Alison Mclntyre (1990) provides a justification for this intuition by arguing that even if Huck's action manifested akrasia, that is, weakness of the will, it was nevertheless rational because Huck was mistaken about his best reasons. In fact, Huck acted on his actual best reasons, and his action was inconsistent only what he falsely believed to be his best reasons. This can be seen by considering the fact that if an agent like Huck "had had more time, more information, more insight, or greater powers of self-observation, the agent would have been able to justify performing the action that was done akratically" (ibid., p. 390). And since the reasons for an akratic action can be derived, through reflection, from the agent's own basic motivations, they count as internal. Huck's case indicates then that even conservative and quite homogeneous communities can provide enough resources for critical reflection that allow an individual who puts those resources into full use to authentically transcend the prevailing social norms and feeling rules.

Although every culture has some conception of rationality, personal autonomy is more problematic because it appears to be so clearly a modern Western value. Yet it would be rash to assume that people with more interdependent selves are incapable of experiencing authentic emotions because autonomy is not an overarching value for them. No doubt, the phenotype of authentic emotions may differ between East and West as the former cultures favour indirect expression and communication of emotions, especially in close relationships. However, authenticity as self-realization is an important value in the traditional Asian cultures as well (Sundararajan, 2002; Averill et al., 2001). The purpose of indirect communication is not to stiffen the self but to contribute to its autonomy by creating a private space that a person can share with the like-minded. Louise Sundararajan concludes that this view of harmony as affinity-based resonance instead of conflict-based conformity "renders superfluous the conventional dichotomies in the IND[individualism] - COL[lectivism] literature - such as the self versus the group, and independence versus interdependence of the self " (ibid., p. 256).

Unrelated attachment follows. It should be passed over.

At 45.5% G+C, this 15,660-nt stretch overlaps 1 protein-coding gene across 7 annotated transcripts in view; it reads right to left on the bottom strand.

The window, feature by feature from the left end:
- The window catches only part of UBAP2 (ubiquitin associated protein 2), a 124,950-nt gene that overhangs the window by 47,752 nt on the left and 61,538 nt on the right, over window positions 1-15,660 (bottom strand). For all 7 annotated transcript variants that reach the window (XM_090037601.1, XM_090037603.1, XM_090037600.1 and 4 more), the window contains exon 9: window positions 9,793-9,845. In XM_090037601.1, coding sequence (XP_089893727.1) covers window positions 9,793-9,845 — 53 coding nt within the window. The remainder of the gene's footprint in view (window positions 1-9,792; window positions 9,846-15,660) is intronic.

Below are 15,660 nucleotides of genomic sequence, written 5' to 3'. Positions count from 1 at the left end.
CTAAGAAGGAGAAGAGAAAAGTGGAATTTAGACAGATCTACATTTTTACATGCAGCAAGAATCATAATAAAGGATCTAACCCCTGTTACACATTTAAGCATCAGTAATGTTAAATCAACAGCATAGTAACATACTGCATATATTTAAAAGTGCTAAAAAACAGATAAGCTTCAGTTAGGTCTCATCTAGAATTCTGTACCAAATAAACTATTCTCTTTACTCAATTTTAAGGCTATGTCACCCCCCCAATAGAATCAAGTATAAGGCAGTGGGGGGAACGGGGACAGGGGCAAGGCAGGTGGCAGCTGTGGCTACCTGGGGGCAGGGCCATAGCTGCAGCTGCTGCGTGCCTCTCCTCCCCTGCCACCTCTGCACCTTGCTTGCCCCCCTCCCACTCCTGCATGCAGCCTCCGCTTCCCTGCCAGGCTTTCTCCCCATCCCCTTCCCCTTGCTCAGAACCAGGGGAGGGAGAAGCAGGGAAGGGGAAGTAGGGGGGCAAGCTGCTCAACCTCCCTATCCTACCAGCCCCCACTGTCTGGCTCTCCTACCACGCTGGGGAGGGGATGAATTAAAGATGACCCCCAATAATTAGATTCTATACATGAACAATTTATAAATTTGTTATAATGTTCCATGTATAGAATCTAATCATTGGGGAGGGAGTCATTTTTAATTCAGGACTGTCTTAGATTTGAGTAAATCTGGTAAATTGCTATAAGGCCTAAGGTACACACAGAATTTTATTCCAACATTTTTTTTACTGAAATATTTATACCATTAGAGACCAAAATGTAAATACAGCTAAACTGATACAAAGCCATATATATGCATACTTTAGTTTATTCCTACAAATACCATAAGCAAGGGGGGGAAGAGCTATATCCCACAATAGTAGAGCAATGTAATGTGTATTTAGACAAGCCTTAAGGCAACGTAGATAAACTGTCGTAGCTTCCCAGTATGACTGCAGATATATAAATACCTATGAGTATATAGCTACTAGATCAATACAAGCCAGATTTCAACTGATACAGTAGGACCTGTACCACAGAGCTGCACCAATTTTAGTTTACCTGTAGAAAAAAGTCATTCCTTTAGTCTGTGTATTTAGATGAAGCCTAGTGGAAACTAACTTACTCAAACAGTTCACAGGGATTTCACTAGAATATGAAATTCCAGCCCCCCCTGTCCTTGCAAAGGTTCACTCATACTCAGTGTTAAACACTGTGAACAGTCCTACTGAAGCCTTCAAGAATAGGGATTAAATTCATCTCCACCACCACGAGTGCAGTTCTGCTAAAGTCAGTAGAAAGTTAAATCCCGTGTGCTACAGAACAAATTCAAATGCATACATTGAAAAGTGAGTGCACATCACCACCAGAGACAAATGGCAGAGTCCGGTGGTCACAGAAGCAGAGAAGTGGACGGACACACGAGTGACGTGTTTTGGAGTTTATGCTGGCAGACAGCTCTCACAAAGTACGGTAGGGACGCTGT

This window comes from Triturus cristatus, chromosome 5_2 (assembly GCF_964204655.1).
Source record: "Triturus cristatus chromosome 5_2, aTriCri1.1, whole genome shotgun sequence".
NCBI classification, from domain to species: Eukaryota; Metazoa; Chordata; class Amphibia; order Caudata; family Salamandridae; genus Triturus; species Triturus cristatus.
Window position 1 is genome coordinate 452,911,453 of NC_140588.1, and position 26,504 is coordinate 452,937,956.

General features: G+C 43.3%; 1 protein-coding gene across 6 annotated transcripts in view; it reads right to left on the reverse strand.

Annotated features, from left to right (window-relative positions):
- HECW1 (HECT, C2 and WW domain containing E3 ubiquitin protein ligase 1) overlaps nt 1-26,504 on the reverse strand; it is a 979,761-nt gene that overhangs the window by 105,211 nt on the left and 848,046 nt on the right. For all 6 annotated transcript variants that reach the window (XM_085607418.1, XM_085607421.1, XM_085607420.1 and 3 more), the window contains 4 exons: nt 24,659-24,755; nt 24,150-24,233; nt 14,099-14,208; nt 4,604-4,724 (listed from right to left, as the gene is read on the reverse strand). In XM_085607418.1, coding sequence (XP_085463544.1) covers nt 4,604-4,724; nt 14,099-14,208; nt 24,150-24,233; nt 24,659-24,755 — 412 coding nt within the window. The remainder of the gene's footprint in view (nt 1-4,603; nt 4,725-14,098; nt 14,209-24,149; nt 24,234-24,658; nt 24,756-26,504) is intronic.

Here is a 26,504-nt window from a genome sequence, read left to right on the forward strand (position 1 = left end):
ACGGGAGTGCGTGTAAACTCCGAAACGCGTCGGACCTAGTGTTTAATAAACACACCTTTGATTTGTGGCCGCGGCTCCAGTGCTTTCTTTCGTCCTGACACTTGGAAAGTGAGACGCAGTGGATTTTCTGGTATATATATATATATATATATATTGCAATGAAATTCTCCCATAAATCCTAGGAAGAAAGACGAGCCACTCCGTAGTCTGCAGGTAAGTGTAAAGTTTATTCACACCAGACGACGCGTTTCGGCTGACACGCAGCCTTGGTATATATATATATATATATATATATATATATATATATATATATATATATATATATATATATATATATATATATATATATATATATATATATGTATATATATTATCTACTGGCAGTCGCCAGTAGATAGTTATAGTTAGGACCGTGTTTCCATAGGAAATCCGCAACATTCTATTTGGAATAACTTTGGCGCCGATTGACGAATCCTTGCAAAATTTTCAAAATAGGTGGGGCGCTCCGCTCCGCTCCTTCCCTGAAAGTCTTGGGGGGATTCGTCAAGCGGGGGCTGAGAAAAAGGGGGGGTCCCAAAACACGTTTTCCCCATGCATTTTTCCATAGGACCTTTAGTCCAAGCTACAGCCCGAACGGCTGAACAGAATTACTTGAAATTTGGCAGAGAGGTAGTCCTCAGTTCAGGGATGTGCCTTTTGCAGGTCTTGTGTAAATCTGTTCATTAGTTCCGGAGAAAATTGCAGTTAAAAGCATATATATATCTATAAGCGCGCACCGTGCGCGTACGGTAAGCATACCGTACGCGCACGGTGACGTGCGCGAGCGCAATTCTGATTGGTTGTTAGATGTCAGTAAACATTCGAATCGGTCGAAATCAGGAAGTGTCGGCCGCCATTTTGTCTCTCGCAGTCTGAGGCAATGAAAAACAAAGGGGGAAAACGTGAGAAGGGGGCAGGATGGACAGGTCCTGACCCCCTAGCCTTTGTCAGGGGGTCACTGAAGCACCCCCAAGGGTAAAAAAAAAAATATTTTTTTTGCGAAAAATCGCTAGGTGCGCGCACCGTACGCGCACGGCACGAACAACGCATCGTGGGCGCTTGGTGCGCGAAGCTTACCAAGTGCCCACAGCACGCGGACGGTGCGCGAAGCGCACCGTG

Nonetheless, the somewhat different understanding of autonomy and other values between Western and Eastern cultures makes the question of authenticity poignant for especially the second generation immigrants, such as Asian Europeans and Americans as well as for members of other minorities, either cultural, ethnic or sexual, who must learn to live with dissimilar, sometimes even conflicting, feeling rules (see Calhoun, 1995; Erickson, 1995). Their situation constitutes a challenge, both psychologically and theoretically, as an integration of their emotions, beliefs and values into a coherent pattern may not be readily available. The integrity view of authenticity enjoins us to dissolve ambivalence whenever that is possible. However, some people may remain incapable of reconciling their conflicting beliefs and values even after a laborious and extended process of scrupulous meditation. In this case, I submit that ambivalent emotions that cohere with significant subsets of the person's subjectively rational values and beliefs may qualify as authentic, quite similarly to cases in which an individual's ambivalent emotions qualify as authentic because they are warranted by incommensurable values of the subject.